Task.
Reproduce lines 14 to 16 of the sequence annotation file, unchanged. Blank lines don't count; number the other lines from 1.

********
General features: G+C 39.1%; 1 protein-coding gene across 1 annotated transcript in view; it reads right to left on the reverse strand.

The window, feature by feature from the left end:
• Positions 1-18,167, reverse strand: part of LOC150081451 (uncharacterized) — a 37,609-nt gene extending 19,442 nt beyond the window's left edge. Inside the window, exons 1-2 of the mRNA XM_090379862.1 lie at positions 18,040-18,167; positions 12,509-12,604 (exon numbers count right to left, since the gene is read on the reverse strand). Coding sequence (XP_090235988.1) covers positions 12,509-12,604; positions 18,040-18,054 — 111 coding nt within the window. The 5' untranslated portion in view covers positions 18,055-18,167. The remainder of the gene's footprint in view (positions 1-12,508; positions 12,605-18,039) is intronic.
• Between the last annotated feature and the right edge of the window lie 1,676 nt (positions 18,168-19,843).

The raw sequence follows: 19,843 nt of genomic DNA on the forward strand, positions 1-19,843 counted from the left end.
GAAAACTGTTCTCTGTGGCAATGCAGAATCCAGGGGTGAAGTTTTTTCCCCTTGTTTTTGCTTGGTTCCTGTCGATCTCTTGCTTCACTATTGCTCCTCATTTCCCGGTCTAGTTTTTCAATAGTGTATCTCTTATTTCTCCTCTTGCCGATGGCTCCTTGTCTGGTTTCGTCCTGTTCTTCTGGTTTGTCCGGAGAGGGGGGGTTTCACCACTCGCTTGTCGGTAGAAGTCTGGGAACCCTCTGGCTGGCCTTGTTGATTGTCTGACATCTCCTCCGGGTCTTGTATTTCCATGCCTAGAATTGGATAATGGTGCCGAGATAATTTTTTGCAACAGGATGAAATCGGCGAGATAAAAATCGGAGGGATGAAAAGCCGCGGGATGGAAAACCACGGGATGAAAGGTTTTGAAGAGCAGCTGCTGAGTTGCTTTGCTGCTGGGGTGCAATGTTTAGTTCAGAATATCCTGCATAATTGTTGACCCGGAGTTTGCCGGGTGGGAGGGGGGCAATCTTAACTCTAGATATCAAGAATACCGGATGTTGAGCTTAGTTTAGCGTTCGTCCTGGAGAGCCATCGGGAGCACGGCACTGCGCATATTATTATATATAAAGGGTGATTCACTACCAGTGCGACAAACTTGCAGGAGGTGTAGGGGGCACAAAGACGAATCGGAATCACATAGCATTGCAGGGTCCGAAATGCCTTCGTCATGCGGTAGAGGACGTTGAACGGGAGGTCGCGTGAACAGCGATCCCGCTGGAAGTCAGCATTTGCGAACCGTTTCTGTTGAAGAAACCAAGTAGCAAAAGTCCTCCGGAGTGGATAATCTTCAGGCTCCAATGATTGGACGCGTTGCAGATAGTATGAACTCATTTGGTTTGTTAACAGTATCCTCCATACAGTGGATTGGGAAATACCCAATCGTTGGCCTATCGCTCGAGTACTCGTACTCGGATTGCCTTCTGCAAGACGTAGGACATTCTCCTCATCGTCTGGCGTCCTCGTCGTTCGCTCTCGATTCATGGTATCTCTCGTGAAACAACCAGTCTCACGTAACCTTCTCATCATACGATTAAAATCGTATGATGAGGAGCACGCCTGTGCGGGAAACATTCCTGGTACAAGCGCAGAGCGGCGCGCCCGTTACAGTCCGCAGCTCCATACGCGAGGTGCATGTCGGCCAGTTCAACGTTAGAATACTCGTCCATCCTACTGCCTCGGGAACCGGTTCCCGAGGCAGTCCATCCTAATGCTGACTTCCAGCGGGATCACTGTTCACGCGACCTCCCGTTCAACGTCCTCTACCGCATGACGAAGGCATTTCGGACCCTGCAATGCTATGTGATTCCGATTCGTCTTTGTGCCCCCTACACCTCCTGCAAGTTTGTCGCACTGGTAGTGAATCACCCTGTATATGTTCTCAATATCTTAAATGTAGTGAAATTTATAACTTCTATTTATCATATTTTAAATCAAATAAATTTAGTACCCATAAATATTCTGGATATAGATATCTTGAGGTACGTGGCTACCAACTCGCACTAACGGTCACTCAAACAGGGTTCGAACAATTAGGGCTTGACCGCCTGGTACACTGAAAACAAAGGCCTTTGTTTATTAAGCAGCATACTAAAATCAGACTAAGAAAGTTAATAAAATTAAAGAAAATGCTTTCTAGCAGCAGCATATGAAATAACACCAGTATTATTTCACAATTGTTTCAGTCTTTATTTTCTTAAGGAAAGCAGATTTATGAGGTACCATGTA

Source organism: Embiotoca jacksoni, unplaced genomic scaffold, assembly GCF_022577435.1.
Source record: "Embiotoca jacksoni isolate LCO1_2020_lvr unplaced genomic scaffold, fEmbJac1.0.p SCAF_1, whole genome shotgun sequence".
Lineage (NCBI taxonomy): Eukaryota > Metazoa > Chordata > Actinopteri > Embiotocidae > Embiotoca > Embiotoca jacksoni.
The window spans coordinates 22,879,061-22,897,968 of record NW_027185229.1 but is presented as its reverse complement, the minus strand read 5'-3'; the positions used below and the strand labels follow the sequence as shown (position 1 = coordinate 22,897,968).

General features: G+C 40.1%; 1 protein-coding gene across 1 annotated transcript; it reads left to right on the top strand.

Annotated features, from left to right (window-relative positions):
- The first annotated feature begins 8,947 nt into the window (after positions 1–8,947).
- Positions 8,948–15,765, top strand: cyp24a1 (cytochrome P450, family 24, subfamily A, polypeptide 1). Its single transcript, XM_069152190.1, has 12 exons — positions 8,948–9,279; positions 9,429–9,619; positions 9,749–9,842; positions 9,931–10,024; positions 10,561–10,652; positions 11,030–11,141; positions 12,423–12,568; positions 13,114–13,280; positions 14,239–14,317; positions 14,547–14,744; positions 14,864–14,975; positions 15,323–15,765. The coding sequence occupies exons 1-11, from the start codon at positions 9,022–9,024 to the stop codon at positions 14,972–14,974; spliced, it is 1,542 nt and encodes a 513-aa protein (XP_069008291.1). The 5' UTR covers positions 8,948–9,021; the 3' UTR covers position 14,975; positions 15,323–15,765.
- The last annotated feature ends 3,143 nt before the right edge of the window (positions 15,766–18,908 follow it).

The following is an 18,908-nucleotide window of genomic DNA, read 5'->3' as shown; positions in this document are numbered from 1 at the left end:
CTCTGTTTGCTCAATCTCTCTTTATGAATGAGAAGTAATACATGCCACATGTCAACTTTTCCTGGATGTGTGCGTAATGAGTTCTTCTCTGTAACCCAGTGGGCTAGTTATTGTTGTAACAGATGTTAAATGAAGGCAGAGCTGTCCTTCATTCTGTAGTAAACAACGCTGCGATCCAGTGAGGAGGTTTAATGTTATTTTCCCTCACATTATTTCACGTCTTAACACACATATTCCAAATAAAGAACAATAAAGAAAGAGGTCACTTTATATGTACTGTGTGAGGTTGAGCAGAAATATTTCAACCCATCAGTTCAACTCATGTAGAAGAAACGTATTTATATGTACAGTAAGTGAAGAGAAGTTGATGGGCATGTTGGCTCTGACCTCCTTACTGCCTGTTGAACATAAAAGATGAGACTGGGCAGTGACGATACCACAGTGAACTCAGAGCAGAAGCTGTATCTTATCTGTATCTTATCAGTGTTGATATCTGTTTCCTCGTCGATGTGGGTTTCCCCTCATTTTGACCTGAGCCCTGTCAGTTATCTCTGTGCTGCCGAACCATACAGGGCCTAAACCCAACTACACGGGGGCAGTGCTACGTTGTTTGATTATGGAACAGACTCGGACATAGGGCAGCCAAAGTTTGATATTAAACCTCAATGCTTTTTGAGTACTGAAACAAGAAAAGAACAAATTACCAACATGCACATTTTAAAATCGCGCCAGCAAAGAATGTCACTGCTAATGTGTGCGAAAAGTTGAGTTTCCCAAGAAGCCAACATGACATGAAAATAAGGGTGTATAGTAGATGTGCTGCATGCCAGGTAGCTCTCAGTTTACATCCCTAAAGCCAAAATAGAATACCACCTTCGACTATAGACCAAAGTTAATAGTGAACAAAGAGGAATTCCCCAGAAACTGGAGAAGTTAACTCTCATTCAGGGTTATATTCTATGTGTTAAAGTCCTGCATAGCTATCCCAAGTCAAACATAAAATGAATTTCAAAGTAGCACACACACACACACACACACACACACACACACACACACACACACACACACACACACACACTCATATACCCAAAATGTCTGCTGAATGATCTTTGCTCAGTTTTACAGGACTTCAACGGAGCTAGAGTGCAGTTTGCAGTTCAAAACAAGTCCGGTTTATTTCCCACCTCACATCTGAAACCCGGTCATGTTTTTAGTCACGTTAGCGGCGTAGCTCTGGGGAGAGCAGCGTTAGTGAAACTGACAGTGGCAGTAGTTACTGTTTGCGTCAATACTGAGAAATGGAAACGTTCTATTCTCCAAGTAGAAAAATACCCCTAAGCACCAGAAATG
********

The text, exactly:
- Positions 8,948–15,765, top strand: cyp24a1 (cytochrome P450, family 24, subfamily A, polypeptide 1). Its single transcript, XM_069152190.1, has 12 exons — positions 8,948–9,279; positions 9,429–9,619; positions 9,749–9,842; positions 9,931–10,024; positions 10,561–10,652; positions 11,030–11,141; positions 12,423–12,568; positions 13,114–13,280; positions 14,239–14,317; positions 14,547–14,744; positions 14,864–14,975; positions 15,323–15,765. The coding sequence occupies exons 1-11, from the start codon at positions 9,022–9,024 to the stop codon at positions 14,972–14,974; spliced, it is 1,542 nt and encodes a 513-aa protein (XP_069008291.1). The 5' UTR covers positions 8,948–9,021; the 3' UTR covers position 14,975; positions 15,323–15,765.
- The last annotated feature ends 3,143 nt before the right edge of the window (positions 15,766–18,908 follow it).

The following is an 18,908-nucleotide window of genomic DNA, read 5'->3' as shown; positions in this document are numbered from 1 at the left end: